"Black" has nothing to do with the misery that some of us may associate with shopping. This is the day that traditionally kicks off this country's Christmas gift-buying season when retailers expect their account books magically to change colour from red to black in just a few hours. And this year, their hopes are as high as they could possibly be. Americans, we are told, are ready to spend, spend, spend.
While retailers in the high streets of Britain are bracing themselves for what some predict will be the worst Christmas season in decades, the outlook in the US is entirely to the contrary. A remarkable confluence of cheery economic factors - rock-bottom inflation and unemployment, minimal interest rates and a once-more zooming stock market - has everybody in the mood to splash out.
"It doesn't get much better than this," confirmed Carl Steidtmann, chief retail economist for PricewaterhouseCoopers in New York. "We have a very robust consumer environment with good employment growth and income growth. It should be a good Christmas."
What is hot on the shelves on this side of the water? Dark jeans and humidors for the guys (the cigar fad shows no sign of fading) and soft fabrics for the ladies, especially anything in chenille and velvet. And as usual a single toy has emerged as the must-have-but-nowhere-to-be-found item for parents desperate to please their offspring. Made by Hasbro, it is a fluffy robot that goes by the name of Furby.
Only a few weeks have passed since retailers in the US were as fretful as they are in Britain now. Then there was anxiety that various factors were combining to chill the US economy - trouble in Russia and the Far East, a slumping Wall Street and even what seemed then to be the steam- train momentum of the Clinton impeachment scandal. All those worries seem, suddenly, to have evaporated.
Only a spoilsport might pause to note those things that could yet cause concern. As the latest indicators of consumer confidence have started once more to climb after three months of decline, other surveys highlight a rude fact that few seem ready to acknowledge: Americans, never much good at putting aside money in savings, are spending more on their lifestyle than they actually earn.
It was Furby Fever that prompted some malls to open yesterday not at the traditional hour of 7am - early enough, you would think - but at 6am or earlier. At one mall in Cambridge, just outside Boston, Massachusetts, a line of 80 people had formed before its doors opened at 6am. By 6.05am, the main toyshop inside, K-B Toys, was sold out of its entire stock of 100 Furby dolls.
"I've been here all night for this foolishness," admitted Bill Zamparelli, a father-of-three who managed to snap up two of the creatures, which come in a variety of colour schemes and have alleged interactive powers.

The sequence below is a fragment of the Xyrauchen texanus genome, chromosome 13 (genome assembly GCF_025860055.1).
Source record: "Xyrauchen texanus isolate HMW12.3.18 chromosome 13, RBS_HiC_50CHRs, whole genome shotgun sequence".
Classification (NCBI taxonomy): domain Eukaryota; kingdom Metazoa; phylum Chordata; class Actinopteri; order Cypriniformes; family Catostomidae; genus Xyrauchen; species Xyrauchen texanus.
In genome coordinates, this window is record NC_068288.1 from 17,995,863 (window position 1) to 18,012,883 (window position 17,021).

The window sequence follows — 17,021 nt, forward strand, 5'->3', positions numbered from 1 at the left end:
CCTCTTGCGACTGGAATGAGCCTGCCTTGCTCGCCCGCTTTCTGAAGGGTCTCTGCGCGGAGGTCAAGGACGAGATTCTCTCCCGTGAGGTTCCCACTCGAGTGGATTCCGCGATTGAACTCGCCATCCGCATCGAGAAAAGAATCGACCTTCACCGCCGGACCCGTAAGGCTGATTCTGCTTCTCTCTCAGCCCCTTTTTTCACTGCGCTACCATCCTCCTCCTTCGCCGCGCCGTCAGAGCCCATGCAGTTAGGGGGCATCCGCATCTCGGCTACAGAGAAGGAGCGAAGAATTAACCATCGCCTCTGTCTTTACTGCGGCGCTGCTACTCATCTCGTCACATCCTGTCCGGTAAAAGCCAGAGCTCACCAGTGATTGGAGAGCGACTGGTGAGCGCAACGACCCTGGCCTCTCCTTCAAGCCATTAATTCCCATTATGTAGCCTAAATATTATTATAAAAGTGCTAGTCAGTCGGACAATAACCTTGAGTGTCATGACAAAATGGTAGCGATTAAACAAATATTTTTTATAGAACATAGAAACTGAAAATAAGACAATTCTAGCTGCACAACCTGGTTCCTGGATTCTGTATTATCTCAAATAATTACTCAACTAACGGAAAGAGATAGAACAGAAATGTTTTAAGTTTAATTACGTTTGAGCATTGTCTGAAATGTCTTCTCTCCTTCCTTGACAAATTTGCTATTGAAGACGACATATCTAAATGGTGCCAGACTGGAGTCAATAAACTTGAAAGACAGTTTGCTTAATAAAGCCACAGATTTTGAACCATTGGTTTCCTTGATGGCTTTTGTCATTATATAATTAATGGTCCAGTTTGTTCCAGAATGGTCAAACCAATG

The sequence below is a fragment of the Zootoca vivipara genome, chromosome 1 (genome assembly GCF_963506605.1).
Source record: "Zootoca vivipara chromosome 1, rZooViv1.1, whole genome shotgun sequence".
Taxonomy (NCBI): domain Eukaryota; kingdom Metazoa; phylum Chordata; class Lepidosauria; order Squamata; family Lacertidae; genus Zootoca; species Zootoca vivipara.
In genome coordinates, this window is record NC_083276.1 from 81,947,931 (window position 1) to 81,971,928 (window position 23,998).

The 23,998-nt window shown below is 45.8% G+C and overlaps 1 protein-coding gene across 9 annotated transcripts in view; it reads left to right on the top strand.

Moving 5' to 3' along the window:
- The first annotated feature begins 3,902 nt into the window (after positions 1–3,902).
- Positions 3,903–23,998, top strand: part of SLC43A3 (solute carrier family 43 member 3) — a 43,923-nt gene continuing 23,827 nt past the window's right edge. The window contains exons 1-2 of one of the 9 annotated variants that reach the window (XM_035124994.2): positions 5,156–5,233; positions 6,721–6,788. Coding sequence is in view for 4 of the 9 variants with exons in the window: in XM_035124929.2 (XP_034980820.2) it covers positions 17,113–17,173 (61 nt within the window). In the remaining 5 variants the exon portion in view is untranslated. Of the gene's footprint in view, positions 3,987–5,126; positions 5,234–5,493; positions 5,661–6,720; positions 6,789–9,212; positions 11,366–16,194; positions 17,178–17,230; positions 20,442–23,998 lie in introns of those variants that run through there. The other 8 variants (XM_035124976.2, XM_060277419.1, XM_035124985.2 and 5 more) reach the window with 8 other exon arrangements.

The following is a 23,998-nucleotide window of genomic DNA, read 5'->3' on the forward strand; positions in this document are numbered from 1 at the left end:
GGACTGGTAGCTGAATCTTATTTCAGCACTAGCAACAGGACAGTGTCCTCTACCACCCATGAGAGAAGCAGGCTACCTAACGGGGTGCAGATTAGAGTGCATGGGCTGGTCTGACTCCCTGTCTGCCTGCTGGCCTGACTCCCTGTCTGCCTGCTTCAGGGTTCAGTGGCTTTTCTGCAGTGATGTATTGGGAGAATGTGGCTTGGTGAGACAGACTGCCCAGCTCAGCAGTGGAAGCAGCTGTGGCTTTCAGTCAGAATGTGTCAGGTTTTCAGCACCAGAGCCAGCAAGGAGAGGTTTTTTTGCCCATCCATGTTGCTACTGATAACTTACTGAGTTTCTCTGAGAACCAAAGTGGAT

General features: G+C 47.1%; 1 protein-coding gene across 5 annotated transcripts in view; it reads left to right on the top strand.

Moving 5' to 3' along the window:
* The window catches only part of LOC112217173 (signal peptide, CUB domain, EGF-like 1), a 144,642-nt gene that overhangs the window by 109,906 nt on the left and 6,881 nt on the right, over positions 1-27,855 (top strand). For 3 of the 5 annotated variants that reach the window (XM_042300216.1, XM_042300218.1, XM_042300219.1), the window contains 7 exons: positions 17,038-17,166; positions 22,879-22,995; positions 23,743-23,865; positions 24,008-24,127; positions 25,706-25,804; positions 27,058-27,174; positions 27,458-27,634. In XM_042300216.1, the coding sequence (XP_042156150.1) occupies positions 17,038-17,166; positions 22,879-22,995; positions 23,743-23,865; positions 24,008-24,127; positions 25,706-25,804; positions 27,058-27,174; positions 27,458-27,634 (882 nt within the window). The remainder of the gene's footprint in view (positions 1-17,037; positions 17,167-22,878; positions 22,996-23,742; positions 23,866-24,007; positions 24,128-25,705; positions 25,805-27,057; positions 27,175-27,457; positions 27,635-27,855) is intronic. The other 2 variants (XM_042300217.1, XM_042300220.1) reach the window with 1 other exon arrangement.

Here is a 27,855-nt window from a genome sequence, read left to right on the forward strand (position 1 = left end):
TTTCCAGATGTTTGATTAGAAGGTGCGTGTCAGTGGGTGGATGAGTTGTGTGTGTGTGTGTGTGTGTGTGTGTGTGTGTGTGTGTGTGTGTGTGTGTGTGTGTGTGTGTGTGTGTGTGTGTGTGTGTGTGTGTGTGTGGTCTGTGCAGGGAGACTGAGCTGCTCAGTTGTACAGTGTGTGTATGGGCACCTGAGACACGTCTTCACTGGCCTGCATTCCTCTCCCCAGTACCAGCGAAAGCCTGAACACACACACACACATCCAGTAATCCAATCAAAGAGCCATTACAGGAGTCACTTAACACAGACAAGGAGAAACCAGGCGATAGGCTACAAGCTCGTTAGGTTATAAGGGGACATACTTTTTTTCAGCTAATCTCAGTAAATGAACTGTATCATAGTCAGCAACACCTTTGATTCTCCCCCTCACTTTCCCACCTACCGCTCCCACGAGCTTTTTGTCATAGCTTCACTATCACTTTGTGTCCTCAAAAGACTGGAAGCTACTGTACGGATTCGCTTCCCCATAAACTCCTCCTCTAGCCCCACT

They close their eyes in the dark when it is time to sleep and speak to each other, in Furbish, and to their owners in English. "This is an experience that I do not choose to go through again," he added.
As well as the usual enticements offered to shoppers, including the introduction now of huge discounts that traditionally were not seen until after Christmas, American malls go the extra mile to make the shopping experience survivable. In affluent suburbs, visitors can expect valet parking, lockers for the purchases they don't want to lug around and free push chairs for their kids.
The raging economy - the Dow Jones index on Wall Street was back in record territory this week - is presenting the retail industry with one problem: it cannot find the people to man the tills. The shortage is bad news for shoppers too, who may find long queues at checkouts and nobody around to assist them in their search for goods.
With national unemployment now running at a mere 4.6 per cent, those willing to take seven dollars an hour for a seasonal job in Macy's or Bloomingdales are few and far between.
Some of the pressure may be eased by the ascendancy of shopping by catalogues and over the Internet. Recent surveys show that nearly half of all Americans with access to the Internet with PCs at home will do some of their Christmas shopping in cyberspace. About $2.3bn (pounds 1.4bn)may be spent on gifts online this season, more than double what was spent by cyber means last year.
Concerns about the kind of hangover that may follow this season's spending spree were highlighted by new savings rate figures published by the US Commerce Department this week. They showed that for the first time since 1933, the US savings rate was negative for two months in a row at minus 0.1 per cent in September and minus 0.2 per cent in October.
In other words, Americans on average were spending slightly more than they were taking in from wages, rental income, dividends and interest on savings.
Let The Cash Tills Ring
American shoppers who admit they have no pre-set budget for their Christmas shopping: 68 per cent
How much the average American is expected to spend on Christmas gifts this year: $1,000 (pounds 625) (Last year: $800)
How much all US consumers are expected to spend between Thanskgiving and Christmas: $3.5bn a day.
Rise in US consumer confidence in November: 5.6 per cent
Extent of Dow Jones index rebound since 31 August: plus 1,755 points.
Record Dow Jones high: 9,374 on Monday.
Numbers of individual Americans who filed for bankruptcy last year: 1.4 million (up 300 per cent since 1980)Reuse content